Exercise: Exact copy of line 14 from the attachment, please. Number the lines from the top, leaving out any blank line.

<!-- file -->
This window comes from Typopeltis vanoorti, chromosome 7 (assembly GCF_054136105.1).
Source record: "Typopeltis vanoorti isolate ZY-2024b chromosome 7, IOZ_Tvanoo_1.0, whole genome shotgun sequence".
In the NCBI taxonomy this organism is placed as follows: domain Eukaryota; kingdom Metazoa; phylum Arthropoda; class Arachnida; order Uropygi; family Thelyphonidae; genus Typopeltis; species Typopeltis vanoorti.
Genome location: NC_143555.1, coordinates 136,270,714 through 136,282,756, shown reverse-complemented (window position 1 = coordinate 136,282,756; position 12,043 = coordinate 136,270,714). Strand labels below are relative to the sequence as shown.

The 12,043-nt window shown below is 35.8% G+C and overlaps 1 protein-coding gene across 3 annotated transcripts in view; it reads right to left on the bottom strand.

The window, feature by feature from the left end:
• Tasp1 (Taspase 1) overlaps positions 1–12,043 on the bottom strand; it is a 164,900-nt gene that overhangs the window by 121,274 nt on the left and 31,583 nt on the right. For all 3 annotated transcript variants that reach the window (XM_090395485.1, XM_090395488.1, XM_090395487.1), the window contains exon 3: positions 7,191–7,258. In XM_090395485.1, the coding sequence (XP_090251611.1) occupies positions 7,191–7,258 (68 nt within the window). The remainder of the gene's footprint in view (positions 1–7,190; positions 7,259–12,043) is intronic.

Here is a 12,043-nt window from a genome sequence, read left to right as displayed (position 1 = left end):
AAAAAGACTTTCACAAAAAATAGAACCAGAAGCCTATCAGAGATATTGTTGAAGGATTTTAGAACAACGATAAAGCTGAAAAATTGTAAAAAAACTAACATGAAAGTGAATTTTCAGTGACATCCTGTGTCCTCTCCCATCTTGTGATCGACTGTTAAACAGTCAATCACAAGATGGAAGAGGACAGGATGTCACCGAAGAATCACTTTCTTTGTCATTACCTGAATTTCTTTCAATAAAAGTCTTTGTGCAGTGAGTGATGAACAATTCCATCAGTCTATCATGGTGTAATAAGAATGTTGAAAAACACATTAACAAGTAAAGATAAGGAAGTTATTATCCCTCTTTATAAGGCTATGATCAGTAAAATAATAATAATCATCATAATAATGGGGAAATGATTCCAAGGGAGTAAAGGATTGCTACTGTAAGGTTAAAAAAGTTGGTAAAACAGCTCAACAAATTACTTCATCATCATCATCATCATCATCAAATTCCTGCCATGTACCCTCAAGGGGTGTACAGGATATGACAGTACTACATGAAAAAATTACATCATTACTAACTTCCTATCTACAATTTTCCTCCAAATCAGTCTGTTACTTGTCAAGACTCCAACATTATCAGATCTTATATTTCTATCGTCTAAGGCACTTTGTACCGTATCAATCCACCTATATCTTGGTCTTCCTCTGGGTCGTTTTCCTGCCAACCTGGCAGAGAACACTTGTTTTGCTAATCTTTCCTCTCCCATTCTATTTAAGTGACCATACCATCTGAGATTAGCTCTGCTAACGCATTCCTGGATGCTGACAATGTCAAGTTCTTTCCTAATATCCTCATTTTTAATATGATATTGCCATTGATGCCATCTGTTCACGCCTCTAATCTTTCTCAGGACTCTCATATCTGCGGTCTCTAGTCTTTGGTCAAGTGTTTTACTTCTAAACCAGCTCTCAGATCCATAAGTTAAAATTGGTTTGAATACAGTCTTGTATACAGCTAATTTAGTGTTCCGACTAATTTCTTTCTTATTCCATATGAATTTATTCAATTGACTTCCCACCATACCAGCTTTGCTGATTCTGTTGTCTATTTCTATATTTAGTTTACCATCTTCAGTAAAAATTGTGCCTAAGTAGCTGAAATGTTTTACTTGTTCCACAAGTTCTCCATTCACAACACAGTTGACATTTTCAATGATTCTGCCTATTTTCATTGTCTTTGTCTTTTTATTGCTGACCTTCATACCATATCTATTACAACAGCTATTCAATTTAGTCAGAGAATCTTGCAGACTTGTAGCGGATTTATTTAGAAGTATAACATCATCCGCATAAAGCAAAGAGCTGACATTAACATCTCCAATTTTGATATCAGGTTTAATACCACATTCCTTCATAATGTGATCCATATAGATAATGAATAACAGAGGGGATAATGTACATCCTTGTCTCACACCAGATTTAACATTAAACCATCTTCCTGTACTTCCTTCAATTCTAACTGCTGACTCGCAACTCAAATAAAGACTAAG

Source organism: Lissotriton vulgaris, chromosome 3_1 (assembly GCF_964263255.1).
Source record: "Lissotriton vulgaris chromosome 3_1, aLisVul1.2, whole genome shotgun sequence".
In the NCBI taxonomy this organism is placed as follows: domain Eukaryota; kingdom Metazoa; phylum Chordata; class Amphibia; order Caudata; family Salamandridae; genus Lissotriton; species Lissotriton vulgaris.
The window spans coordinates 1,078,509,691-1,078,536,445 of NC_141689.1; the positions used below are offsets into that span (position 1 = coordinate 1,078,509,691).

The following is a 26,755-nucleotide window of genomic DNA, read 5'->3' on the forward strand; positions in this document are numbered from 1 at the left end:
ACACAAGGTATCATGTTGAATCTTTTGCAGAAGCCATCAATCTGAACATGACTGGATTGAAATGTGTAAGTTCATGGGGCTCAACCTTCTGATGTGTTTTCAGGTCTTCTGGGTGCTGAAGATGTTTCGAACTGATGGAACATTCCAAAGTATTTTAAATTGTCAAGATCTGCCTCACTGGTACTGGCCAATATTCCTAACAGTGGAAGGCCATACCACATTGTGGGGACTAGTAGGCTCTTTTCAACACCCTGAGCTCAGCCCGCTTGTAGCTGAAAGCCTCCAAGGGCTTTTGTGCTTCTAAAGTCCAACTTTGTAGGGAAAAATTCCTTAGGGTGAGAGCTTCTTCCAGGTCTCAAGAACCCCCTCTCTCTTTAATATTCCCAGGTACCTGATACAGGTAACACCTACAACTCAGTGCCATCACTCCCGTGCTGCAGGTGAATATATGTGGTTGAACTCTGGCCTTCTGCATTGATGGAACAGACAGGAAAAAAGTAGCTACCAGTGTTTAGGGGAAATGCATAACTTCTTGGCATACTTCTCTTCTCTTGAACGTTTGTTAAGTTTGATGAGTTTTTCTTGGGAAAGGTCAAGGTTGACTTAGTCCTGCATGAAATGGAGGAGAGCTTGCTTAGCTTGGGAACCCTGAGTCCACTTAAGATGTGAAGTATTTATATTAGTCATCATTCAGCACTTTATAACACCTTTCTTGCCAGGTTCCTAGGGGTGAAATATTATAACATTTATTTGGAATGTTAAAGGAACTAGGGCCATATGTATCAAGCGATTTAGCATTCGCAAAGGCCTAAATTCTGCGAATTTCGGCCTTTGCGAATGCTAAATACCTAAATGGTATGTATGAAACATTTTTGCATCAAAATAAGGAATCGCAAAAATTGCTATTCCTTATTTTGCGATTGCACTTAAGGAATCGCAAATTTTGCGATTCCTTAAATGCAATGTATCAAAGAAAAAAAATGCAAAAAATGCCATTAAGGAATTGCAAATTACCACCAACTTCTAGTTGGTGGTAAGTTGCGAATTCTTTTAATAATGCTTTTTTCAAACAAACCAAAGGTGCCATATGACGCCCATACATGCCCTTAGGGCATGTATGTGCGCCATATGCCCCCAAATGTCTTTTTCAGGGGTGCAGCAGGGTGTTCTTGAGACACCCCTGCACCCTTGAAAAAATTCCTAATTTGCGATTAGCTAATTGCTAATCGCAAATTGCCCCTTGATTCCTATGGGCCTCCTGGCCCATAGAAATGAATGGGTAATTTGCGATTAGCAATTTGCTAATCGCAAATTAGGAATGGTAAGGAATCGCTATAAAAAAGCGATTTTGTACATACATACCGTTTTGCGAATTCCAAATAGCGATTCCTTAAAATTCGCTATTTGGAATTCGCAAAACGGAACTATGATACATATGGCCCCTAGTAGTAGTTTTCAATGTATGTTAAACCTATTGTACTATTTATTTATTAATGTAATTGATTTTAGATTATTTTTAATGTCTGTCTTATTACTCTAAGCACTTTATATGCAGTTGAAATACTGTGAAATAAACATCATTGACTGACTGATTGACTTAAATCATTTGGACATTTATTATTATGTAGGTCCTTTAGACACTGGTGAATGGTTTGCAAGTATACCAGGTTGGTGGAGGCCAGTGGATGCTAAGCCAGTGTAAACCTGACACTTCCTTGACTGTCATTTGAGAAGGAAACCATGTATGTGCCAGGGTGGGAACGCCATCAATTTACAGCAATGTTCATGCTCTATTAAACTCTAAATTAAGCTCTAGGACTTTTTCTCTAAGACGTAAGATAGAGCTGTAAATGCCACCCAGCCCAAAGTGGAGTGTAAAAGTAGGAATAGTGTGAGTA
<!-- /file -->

The following is a 26,755-nucleotide window of genomic DNA, read 5'->3' on the forward strand; positions in this document are numbered from 1 at the left end: